New Jersey Extends iGaming Act for Five Years

Legislators approved an extension for legal iGaming through 2028

State legislators behind New Jersey online casinos approved A2190 on Friday, June 30, to extend legalized iGaming through 2028.

It was step down from an initial bill that floated a 10-year extension that was backed by the state’s more than 30 iGaming operators, but the legislators eventually agreed to a five-year extension and will revisit the issue in 2028.

Gov. Phil Murphy (D) signed the bill into law on July 3.

New Jersey iGaming through 2028

The state’s original iGaming bill, which allowed both online slots machines and table games, was approved in 2013 with a 10-year expiration date. Then Gov. Chris Christie (R) signed the bill into law in February 2013 and iGaming launched in the state on Nov. 26, 2013.

The state’s 21 online sportsbooks are not affected by the expiration of the 2013 bill.

The state’s casino industry publicly stated it had hoped for another 10-year extension. The original bill called for a 10-year extension, but the state legislation amended the time frame to just five years.

New Jersey iGaming is taxed at 15% of gross gaming revenue. To date in 2023 the state have brought in over $900 million in iGaming revenue, which has translated to more than $135 million in iGaming tax revenue.

Big Business for the Garden State

New Jersey iGaming has proved to be very beneficial for the state since its 2013 legalization. iGaming gross gaming revenue has eclipsed more than $1.3 billion in 2021 and $1.6 billion in 2022.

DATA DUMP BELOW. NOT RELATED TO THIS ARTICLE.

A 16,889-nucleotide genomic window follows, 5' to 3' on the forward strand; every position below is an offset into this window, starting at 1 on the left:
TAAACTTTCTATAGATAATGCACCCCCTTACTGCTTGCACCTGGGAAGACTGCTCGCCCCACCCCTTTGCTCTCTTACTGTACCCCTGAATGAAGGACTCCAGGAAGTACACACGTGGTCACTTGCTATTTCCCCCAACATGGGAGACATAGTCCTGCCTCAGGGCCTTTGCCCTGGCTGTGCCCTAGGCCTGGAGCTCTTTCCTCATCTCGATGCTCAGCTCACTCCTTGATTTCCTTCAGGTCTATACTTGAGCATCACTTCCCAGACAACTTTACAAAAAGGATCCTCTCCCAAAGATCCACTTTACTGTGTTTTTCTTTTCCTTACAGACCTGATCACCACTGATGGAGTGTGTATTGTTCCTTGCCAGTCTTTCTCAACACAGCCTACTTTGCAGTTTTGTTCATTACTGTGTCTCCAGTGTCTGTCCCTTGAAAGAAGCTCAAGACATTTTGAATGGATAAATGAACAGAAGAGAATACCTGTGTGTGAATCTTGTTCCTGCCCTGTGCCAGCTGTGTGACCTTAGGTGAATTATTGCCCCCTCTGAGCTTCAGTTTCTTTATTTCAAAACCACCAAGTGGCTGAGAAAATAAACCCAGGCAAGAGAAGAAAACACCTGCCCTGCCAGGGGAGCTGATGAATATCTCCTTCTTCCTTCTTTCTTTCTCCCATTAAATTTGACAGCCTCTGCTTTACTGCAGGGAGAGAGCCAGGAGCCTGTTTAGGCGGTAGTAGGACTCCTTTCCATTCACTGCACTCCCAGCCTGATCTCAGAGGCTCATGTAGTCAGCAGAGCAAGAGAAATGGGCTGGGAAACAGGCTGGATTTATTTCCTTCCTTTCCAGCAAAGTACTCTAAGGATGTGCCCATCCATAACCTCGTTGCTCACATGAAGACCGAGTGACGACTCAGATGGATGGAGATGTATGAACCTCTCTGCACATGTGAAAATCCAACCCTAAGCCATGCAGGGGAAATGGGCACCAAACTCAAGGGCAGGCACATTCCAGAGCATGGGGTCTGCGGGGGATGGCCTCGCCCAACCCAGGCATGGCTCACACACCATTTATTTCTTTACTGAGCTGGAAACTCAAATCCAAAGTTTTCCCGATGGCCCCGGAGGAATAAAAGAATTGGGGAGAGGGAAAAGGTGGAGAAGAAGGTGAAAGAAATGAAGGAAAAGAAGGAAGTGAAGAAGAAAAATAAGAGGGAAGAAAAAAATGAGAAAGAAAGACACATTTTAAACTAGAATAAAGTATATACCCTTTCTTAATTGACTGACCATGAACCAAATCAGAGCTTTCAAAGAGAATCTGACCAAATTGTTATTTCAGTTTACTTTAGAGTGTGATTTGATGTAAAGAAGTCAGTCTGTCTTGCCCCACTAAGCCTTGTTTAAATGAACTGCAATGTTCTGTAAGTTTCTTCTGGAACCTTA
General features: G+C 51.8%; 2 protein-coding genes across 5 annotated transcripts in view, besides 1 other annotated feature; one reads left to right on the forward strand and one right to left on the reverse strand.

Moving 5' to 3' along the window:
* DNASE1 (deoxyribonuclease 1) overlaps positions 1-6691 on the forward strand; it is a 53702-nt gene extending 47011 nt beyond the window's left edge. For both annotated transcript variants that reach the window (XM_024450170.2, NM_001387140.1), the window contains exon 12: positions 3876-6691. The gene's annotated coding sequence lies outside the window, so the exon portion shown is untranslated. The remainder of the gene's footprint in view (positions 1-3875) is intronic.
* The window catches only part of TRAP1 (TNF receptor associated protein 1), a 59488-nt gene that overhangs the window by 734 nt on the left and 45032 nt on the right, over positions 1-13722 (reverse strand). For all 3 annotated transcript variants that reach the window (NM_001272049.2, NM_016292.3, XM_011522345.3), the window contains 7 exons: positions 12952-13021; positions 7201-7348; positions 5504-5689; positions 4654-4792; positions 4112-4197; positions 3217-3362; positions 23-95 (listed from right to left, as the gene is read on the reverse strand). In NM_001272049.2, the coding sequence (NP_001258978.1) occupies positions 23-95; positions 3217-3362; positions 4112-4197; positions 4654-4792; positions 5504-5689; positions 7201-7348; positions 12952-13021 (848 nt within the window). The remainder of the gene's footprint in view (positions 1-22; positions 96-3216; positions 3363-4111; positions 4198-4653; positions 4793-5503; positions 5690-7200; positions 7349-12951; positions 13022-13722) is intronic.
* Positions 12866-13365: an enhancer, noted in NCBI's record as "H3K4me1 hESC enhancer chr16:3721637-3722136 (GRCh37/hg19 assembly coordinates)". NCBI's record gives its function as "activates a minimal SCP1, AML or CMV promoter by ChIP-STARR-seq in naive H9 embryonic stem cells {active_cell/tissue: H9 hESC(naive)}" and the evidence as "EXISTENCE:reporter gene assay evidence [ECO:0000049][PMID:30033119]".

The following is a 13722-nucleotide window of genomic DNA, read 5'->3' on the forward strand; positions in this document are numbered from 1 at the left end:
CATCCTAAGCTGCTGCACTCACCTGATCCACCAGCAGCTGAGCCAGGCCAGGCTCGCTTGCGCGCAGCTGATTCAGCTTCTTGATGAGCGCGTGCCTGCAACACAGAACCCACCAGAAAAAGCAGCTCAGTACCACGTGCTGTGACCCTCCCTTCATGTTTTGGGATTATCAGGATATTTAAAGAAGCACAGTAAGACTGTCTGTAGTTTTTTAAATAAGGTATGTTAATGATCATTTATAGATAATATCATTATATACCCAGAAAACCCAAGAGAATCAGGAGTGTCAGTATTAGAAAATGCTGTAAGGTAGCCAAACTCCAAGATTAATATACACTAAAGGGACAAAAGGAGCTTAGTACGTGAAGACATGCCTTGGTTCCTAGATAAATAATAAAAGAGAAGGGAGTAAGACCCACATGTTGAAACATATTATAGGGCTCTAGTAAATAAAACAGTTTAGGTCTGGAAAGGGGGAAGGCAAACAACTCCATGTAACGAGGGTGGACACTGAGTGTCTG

During the COVID-19 pandemic in 2020, iGaming was a lifesaver for the state’s gambling program. In 2020, New Jersey reported more than $970 million in iGaming revenue at a time when state casinos were closed or limited for many months out of the year.

New Jersey is one of seven states that currently has legal iGaming. Connecticut, Delaware, Michigan, Pennsylvania, and West Virginia all have legalized iGaming. Rhode Island recently became the seventh state to legalize iGaming this summer.

Rhode Island will impose a tax of 61% on online slot revenue and 15.5% from online table game revenues.

According to an iGaming tax revenue study commissioned by Bally’s Corporation, Rhode Island could see an additional $93.3 million in gross gaming revenue in its first year, as as much as $130.6 million by its fifth year of operation.

This translates to roughly $210 million in additional tax revenue for the state over a five year period.

iGaming in Rhode Island will be eligible to launch on Jan. 1, 2024.

Robert Linnehan

Robert Linnehan

Covering regulatory developments in online gambling. Editing/writing/creating a newsletter for readers across all formats.